A 28-meter long Phanom-Surin shipwreck (PNS) found in the upper Gulf of Thailand dates roughly to the same period as Singapore’s ‘Tang shipwreck’, the Belitung. In Thailand, this period is known as the Dvaravati Period.

While pre-Islamic evidence of Arab/Persian trade in East Asia was not clear previously, the rise of sea trade in the 8th-9thcenturies as reflected in the records of Arab geographers (e.g. Ibn Khurdādhbih and Abū Zayd), together with such finds as the Phanom-Surin and Belitung wrecks, has made us realize that a sea route would have been in regular use by around the end of the 7th century.

Unlike the Belitung, the artefacts found onboard the PNS (including a Pallavi inscription on a torpedo jar) do not make it possible to identify the ship’s route. But whereas the Belitung’s original materials have been identified as East African, the structural timber and wadding and coir of the Phanom-Surin shipwreck have been identified as materials available in Southeast Asia.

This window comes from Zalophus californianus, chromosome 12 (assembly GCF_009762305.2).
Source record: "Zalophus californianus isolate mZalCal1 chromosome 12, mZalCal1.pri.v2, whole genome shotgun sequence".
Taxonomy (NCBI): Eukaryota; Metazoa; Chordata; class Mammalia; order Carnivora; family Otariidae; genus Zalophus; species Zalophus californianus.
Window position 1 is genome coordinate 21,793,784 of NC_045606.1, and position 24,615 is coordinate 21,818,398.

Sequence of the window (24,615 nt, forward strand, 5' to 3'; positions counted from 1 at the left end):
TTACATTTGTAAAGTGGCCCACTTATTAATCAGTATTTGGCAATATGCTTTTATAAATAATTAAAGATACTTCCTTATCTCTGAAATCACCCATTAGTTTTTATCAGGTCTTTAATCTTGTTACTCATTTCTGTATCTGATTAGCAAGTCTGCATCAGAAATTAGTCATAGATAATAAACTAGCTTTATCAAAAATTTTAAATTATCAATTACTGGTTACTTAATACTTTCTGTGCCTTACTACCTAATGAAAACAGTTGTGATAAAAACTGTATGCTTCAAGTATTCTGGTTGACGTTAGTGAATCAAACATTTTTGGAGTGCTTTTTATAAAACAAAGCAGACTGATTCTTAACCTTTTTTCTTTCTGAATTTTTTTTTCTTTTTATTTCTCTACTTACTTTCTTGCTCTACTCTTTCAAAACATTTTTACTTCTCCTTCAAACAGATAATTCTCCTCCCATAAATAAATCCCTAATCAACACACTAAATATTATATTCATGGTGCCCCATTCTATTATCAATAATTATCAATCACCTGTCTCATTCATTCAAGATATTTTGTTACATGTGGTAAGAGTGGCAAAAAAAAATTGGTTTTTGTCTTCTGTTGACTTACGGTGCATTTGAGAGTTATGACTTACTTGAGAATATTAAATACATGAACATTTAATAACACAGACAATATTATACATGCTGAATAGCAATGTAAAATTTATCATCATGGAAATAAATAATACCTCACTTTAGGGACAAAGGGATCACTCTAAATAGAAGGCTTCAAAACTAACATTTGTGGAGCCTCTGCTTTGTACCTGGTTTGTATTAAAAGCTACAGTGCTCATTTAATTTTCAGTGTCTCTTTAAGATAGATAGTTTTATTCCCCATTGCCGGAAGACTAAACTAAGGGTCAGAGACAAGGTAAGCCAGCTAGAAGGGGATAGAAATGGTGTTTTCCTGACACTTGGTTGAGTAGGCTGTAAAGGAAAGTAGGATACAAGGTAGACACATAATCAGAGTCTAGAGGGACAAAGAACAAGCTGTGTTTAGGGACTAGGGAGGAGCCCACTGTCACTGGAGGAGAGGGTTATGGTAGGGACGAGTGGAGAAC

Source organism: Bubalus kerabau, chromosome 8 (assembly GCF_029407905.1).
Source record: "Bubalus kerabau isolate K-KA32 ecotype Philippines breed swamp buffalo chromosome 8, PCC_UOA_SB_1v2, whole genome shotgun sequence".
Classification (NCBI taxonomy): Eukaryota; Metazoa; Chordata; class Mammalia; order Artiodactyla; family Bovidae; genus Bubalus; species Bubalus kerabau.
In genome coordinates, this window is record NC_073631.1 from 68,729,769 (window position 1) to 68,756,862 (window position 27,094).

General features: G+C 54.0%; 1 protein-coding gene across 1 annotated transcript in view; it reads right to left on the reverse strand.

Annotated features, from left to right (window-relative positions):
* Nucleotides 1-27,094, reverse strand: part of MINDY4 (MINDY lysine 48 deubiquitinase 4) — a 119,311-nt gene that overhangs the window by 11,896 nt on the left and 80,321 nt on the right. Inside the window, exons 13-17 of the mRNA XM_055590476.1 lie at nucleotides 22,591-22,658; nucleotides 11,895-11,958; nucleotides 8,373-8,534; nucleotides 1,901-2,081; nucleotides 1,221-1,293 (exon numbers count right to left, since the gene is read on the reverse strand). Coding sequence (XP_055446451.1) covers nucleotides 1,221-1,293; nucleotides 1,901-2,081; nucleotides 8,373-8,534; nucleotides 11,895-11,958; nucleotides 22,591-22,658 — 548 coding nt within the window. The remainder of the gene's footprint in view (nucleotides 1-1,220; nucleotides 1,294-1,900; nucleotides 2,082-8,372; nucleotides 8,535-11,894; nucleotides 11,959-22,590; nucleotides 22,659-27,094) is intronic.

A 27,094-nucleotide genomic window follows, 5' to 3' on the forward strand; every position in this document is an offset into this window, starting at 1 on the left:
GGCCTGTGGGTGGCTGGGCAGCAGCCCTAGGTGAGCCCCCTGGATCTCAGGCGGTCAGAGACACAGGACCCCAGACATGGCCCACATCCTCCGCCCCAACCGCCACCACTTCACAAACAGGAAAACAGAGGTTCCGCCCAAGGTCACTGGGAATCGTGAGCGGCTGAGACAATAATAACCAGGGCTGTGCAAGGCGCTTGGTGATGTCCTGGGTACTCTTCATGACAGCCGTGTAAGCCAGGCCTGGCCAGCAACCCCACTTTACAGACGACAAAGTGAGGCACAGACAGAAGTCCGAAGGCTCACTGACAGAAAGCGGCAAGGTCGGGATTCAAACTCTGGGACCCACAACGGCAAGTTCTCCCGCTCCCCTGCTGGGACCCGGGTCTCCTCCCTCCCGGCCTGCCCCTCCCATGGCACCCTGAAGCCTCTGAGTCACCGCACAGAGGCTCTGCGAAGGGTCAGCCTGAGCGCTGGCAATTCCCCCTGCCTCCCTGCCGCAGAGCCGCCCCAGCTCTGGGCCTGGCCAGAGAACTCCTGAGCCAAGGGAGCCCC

You will find a 20-minute YouTube video that introduces key facts concerning the Phanom-Surin shipwreck with a talk given at the 2020 Global Islamic Archaeology Showcase by Abhirada Komoot from the Centre for Islamic Archaeology and Institute of Arab and Islamic Studies, Exeter University at: https://www.youtube.com/watch?v=CuhLLxCka5g

Photo courtesy of Southeast Asian Archaeology